Breakouts, Price Reversals, and Stock Surge Patterns

In our own trading we have scanned thousands of stocks to find breakouts, price reversals, and stocks that are surging in price. These patterns are very attractive to traders. Stocks that have just had a breakout have overcome overhead resistance. Investor interest in them is very high. There are enough new “believers” in the stock to more than buy up all the shares being sold by those wanting to get out at the area of “resistance.” For that reason, breakouts attract attention and even more buyers. Prices often accelerate or surge on a breakout.

We scan for price reversals because they also attract attention. We are most interested in stocks that are starting to surge after their short-term moving average has changed from trending downward to trending upward. When a stock has been in a prolonged downtrend, a great deal of pessimism has been factored into the stock’s price. However, changing the stock’s direction is like changing the direction of an ocean liner. Therefore, when a price reversal occurs, traders are interested. Why? Because the reversal means there has been enough new buying interest to absorb and reverse all that negative momentum. By definition, a price reversal occurs at the early stage of a new trend. Most people want to buy at the beginning of a new trend, especially if the price begins to surge.

Price surges are located by The Valuator because stocks that are surging in price also draw new attention, and strength increases, the RSI rises, The CCI notices it, and the 10-day momentum scanner notes it. A price surge results when there is a sudden influx of new buy orders. New buying interest may be the result of higher earnings expectations, a new product, a favorable FDA ruling, a new cure or discovery, or some other exciting news. The price surge is the mark of new investor enthusiasm for the prospects of a company. Traders love to buy a stock that has just had a price or momentum surge because a surging stock enables them to obtain a greater return in less time with less risk.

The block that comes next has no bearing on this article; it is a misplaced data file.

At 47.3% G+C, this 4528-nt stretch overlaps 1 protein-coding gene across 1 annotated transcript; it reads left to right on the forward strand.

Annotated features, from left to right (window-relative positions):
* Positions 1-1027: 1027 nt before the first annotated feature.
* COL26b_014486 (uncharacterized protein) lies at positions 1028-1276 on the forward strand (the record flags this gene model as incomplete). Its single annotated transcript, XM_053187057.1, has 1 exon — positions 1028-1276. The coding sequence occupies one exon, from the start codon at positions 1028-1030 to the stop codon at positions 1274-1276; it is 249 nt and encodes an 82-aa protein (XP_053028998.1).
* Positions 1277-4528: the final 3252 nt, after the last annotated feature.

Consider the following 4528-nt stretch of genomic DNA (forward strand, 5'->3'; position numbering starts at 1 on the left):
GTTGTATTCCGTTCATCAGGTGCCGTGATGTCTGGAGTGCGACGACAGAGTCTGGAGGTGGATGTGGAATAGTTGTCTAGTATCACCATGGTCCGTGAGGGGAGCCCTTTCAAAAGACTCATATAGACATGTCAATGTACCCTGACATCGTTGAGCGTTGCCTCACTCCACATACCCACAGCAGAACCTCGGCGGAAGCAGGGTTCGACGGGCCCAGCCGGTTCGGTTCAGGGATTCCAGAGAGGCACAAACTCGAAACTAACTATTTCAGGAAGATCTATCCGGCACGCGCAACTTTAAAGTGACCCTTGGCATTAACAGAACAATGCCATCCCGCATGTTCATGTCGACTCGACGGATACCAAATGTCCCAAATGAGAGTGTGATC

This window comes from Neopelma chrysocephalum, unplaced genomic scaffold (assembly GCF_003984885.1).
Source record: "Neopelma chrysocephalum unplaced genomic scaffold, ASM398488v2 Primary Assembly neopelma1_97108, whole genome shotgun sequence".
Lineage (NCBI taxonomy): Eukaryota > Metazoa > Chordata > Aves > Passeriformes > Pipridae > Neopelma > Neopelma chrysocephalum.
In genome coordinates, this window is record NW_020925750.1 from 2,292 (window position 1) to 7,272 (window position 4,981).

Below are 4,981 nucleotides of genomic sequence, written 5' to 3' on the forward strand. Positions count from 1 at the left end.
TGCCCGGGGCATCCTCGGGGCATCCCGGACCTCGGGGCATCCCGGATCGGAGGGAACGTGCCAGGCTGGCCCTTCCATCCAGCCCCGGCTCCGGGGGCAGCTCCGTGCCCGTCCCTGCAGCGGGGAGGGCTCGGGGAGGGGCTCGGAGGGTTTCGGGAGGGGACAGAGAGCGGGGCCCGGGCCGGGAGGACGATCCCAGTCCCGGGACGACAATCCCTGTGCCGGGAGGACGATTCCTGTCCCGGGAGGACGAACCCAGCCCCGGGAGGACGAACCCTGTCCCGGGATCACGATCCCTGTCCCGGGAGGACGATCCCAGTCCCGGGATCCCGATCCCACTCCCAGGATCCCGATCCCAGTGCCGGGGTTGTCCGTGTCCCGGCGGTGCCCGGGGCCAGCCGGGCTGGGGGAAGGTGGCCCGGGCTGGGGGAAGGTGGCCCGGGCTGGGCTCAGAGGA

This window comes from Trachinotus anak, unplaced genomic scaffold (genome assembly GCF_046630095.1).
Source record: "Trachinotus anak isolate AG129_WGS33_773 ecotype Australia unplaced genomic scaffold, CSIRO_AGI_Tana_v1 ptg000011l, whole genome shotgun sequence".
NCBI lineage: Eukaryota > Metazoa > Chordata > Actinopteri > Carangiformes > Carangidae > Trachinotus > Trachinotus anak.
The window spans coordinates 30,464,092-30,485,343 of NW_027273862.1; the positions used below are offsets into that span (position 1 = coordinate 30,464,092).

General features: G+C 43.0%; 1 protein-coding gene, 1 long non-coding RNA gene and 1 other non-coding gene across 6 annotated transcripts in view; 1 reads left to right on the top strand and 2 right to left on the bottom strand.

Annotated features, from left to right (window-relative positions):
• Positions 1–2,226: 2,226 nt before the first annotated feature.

The price reversals do not require that a stock be in a trading range with upper and lower boundaries just before it is detected, though that may be the case. In those cases, the stocks have repeatedly been turned back by resistance at the upper boundary of the trading range. Because they are the subject of considerable investor interest, they do not decline far when they are turned back by that resistance. In other words, they are in a relatively narrow trading range (chart illustrations are at the bottom of this page). Eventually, buying interest builds until the stock is able to break through that overhead resistance. The Valuator is sensitive to all of the above (reversals, surges, and breakouts). Therefore, some stocks may be listed because they have broken out of a trading range, some may have just had a non-trading range “breakout,” and others may be highly ranked for reasons other than a breakout.

Although we do not provide charts, we want to illustrate the kind of patterns that are detected by our algorithms. The following charts are of the stocks that were found in a scan conducted on a single day.  The names were omitted from the charts to provide more space for the chart and because the names are not really important. There are all kinds of great setups here. We have drawn a few lines to help you see them, but The Valuator will often report cup and handle formations, new highs, consolidation-surge combinations, or breakouts through resistance.  All these actions will be noted somewhere in the top ranks of strength, the RSI, the CCI, or the 10-day momentum.  Rank the scores in each column of The Valuator and create your own lists.  Alternatively, just chart the stocks that have a high rating in one or more columns.  For example, look for breakout patterns in the stocks highly ranked (90%) in th “Strength Rank %” column.   


On any given scan date, there may not be any stocks that fit a specific looked-for pattern (even though we scan thousands). Remember that the purpose of a scanner is to save time. To find all the stocks that have had a breakout, for example, would be an overwhelming task without using a search algorithm. However, The Valuator cannot report something does not exist in the market at the time. Another point worth mentioning is that algorithms are mathematical equations. They cannot “see” nuances that are obvious to a human.